One of the most important and effective abilities comes in the form of Team Skills. At any time, a player can hold down the Y button to stand in place and have several blue circle outlines appear around them. Nearby teammates can stand in these circles and also hold down Y until the player who initiated the skill feels the time is right. Based on the class, this can create powerful offensive attacks such as massive tornados or storms of arrows and meteors, or power up the entire group’s stats. The duration and/or strength of each skill depends on the number of players involved in executing it. This is a neat idea that definitely encourages teamwork and cooperation, and is a good way to encourage players to genuinely work together to achieve victory.
The actual multiplayer gameplay is fairly straightforward. Two teams of opposing players start out in castles on opposite ends of each map, with the ultimate goal of infiltrating the opposing team’s castle and destroying their valuable Big Tower to win the match. There are also numerous other tower bases strewn throughout each map, allowing players to construct towers for their team by running up and holding down the left trigger button. Similar to Team Skills, the greater the amount of players who focus on building the same structure, the less time it will take to build it. Once finished, these smaller towers can be used as additional spawn points for players should they be killed by opponents. However, it is possible at any time for opponents to destroy an unguarded tower and replace it with one of their own. It’s generally a good idea to start each match by grabbing as many towers as possible, as it will make it easier to storm the enemy base.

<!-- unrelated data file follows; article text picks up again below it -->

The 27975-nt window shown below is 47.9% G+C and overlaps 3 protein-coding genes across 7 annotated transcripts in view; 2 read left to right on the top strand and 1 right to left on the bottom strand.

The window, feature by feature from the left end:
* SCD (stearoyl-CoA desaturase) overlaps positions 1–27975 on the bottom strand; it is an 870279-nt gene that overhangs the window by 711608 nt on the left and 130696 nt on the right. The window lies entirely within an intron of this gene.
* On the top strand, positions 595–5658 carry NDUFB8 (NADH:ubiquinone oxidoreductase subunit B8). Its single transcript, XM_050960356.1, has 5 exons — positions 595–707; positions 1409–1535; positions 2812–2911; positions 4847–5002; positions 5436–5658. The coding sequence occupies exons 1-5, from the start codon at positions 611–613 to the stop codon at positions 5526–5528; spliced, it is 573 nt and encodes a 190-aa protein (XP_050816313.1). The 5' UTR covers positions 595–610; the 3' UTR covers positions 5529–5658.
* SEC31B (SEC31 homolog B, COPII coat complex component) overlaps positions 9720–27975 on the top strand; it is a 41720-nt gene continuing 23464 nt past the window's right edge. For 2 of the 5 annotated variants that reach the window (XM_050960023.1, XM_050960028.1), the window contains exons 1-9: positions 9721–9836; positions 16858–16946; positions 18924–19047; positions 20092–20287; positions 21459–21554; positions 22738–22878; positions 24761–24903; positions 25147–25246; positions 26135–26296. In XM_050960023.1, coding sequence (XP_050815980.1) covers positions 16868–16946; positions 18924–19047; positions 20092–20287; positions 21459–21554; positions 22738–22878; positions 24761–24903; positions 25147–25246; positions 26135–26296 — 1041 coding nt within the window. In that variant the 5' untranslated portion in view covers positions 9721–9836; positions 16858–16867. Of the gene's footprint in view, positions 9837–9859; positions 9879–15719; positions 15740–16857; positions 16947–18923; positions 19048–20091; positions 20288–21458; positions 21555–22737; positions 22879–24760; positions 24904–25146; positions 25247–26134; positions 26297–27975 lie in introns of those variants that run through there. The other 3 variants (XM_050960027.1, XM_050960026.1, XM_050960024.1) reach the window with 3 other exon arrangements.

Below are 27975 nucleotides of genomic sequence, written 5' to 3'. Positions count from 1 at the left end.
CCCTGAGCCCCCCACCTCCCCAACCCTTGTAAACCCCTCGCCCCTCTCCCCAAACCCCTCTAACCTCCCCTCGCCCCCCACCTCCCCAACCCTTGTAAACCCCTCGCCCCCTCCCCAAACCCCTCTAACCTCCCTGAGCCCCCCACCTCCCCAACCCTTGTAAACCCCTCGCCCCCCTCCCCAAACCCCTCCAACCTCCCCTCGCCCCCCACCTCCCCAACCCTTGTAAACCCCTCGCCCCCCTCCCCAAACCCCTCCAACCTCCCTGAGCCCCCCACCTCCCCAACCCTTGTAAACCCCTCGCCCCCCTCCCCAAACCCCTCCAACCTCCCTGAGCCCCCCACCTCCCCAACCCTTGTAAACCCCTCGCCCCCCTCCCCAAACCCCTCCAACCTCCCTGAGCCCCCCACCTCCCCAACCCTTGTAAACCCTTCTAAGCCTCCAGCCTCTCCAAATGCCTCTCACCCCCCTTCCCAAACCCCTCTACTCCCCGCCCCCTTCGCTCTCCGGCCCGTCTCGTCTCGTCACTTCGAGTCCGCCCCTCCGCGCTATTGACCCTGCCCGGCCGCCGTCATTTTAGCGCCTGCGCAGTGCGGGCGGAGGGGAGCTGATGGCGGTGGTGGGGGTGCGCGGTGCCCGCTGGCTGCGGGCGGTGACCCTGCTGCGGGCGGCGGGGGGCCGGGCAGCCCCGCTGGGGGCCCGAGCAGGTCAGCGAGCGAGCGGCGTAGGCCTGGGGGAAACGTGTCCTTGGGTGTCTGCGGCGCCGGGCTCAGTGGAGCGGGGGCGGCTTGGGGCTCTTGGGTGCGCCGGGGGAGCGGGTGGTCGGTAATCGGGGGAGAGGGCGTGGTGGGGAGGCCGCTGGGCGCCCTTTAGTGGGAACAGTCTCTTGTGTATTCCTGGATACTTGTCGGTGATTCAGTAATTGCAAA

Happy Wars supports a large amount of players, which can lead to some very chaotic skirmishes. The downside to this is that it occasionally becomes very hard to follow what’s going on with all the characters scurrying about on the screen, and far too easy for your character to lose control and get slaughtered. On the other hand, this also does encourage teamwork and planning if players want to avoid an overly messy conflict. It also doesn’t help that it’s fairly easy to become unable to tell characters apart from each other. Even though clothing, faces, and hair can be customized, all characters have the same body sizes and proportions.